We were both in the New York Times for the Air Horn Orchestra we started earlier this year out side of the Governor’s Mansion which is a thing that I actually ran yet it was credited to ‘Grayson and his wife.’ It is so frustrating to work on things equally, if not more, with a man and to continually see these very classic and stereotypical gender roles (even in publications that are meant to be progressive). I don’t let it stop me from continuing to do what I do but it has definitely been something that is discouraging and hurtful to see the way the public perceives a male/female team as the male is the leader and his wife the accomplice. It happens all of the time in places you would not expect it to happen. Both the Washington Post and the New York Times did it this summer. Grayson sent one the editors a message asking them to at least add my name next to his. Giving equal recognition to a man and female is somehow still not even progressive enough to make it into the progressive papers.
11. What is the best piece of advice you have received?
“This, too, shall pass away.” It’s incredibly humbling when you are experiencing times of success and its really uplifting when you are experiencing times of sorrow. I think it’s just a good thing to keep in mind. Bad times aren’t going to last forever and when you are feeling good, enjoy it but don’t let it carry you away. Stay grounded and down to earth and enjoy the moment for what it is and what you have.
12. When do you get your best ideas?
Probably when I am hanging out with Grayson. Everything that we’ve done has been born of just like casual hanging out conversation. That part is easy, it’s the doing the ideas, the executing them, when the real work comes in.
13. Can you share with us one time that you failed and what you learned from that failure?
Well I was fired from my first job, that’s a big failure. I think in the most basic sense, the only things I would consider failures are not trusting myself or my ideas or feeling nervous or apprehensive about speaking up, acting out, or doing something when I know that I should. You have to try things and learn from them. Readjust and move on. That is totally natural and fine. Failure is more about not doing things. Anything I have done and fucked up isn’t failure. Failure is fear and inaction.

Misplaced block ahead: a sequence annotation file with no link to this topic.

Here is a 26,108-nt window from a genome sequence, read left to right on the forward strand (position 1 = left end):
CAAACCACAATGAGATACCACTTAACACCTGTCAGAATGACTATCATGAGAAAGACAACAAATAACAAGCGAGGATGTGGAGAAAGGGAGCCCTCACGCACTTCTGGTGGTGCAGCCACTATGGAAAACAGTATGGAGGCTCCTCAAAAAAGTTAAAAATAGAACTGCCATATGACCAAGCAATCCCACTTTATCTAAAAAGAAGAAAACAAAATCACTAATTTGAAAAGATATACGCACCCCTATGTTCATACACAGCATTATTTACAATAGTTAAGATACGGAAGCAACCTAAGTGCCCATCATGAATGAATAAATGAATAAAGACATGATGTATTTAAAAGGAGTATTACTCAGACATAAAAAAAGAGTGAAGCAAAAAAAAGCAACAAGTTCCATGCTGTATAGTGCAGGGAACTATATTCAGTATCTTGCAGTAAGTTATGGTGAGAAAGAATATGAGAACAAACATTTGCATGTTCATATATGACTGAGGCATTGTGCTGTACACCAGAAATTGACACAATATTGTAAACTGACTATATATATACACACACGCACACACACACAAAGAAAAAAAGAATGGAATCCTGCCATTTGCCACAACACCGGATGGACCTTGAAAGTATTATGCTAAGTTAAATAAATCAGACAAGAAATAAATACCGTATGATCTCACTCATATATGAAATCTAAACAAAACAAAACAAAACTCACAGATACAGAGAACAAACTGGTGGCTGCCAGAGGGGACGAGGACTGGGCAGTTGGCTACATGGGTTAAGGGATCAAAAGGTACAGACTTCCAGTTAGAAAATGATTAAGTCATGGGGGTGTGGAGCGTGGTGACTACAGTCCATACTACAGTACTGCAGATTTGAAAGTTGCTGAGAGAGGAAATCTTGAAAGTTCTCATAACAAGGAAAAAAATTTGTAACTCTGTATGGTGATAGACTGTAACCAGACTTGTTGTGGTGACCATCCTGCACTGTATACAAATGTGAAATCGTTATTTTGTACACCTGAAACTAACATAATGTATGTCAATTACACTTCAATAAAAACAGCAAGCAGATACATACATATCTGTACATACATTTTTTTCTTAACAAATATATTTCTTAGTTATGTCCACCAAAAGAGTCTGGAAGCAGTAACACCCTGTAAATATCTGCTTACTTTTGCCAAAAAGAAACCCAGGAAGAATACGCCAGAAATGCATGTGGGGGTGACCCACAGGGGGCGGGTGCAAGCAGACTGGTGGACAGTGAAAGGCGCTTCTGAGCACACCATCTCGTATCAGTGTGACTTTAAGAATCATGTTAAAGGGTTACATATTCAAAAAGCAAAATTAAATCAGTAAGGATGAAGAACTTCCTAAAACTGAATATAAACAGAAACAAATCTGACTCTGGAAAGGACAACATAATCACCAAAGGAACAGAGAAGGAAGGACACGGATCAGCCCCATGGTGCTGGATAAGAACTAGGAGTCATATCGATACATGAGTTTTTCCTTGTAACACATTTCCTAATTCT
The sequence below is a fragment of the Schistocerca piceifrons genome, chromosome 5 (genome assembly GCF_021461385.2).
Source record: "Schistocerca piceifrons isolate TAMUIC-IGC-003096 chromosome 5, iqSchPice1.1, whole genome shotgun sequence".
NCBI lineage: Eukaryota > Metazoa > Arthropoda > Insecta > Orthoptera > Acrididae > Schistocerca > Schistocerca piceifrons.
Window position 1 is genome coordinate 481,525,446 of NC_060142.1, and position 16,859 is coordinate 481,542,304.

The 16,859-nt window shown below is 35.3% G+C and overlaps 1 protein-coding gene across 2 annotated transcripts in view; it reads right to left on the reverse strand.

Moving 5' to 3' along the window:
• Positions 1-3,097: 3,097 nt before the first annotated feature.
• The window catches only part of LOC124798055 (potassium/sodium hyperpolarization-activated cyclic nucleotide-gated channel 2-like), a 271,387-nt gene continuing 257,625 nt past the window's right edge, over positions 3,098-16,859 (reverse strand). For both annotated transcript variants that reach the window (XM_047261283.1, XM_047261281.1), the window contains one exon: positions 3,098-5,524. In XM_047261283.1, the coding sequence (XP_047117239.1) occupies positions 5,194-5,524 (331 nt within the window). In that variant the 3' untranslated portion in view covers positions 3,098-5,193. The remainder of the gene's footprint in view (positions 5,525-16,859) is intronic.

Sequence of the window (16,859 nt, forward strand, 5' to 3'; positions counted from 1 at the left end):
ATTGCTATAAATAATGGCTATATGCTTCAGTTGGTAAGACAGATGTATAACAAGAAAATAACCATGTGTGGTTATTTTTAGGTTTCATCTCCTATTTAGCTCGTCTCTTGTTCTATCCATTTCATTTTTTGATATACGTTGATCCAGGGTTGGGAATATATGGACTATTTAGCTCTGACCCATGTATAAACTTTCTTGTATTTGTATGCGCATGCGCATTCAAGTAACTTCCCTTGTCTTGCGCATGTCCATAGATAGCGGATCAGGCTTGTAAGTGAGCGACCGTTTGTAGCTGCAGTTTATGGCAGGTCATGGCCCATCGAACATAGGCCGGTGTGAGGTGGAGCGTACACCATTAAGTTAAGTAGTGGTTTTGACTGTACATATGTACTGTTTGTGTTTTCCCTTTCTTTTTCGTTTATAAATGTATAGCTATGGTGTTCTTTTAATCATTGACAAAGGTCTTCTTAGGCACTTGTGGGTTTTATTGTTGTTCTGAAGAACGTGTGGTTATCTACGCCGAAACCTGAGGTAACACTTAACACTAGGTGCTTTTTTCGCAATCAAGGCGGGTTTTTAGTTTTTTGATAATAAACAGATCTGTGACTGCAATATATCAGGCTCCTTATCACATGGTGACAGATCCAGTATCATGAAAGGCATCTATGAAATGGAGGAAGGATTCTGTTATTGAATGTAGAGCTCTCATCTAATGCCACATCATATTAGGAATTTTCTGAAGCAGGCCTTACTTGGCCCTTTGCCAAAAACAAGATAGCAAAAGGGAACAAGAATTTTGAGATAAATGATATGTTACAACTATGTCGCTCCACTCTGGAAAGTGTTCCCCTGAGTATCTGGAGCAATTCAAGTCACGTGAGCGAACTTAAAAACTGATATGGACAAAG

14. How do you unwind?
I run a lot. A lot. A lot. I am currently training for my fifth marathon and I find that time totally disengaged from any kind of person or screen (or person on a screen) is really helpful for me. I know that it is cliché and your parents or doctors or self-help book has said exercise is a thing you need to do but I think it is really true! I really love it!
15. What would you tell someone else who wants to start mobilizing their community?
Do it! Like I said earlier, there is really no magic formula to making positive change in your community. Nobody is ever going to give you permission to do it. If you wait around until someone says okay now is your time, you are going to be waiting a really long time because that’s not how it works. I would say don’t be afraid or intimidated, just do what feels good and right and use what you know and the skills that you have. Whether that is artistic skills, social media skills, or photography, writing or connecting people… There are all sorts of things that we do on a day to day basis that come naturally to us that can be applied to community organizing. It doesn’t need to be some big to-do or a huge gala or even that well thought out to be honest. When we started the Air Horn Orchestra it was literally just a Facebook status that said, “Hey does anybody want to go blow air horns at the governor? If so, meet us outside of the mansion on Wednesday at 6:30.” That was how it started. It happened to become a protest that lasted about 30 weeks which is about 8 months. It became a Guinness World Record and a media company just ran the numbers on the press coverage we got on that protest. It has been seen by close to 7 million people in this state on broadcast TV alone and if you were to buy that sort of coverage it would cost you $675,000. We managed to get that message on TV for free. All from a dumb idea on Facebook. Don’t think about it anymore. Just go do it.
16. What do you hope people take away from your story?
The most important part is that what I have done and who I am is nothing special at all. I am just a young person that has a computer. I was really lucky to get an education but I put myself through school. I believe that most people can likely do the same and if you can’t do that, you can learn by meeting people and being involved in your community. You don’t have to come from some special background or have connections or even really have a clue of what you are doing. I certainly didn’t and often times still feel like I don’t. It makes it fun and keeps me on my toes. There is really no magic formula to it. If you see something that bothers you just say something about it. Do something about it. Be creative. Be nice to people, they will often return the favor.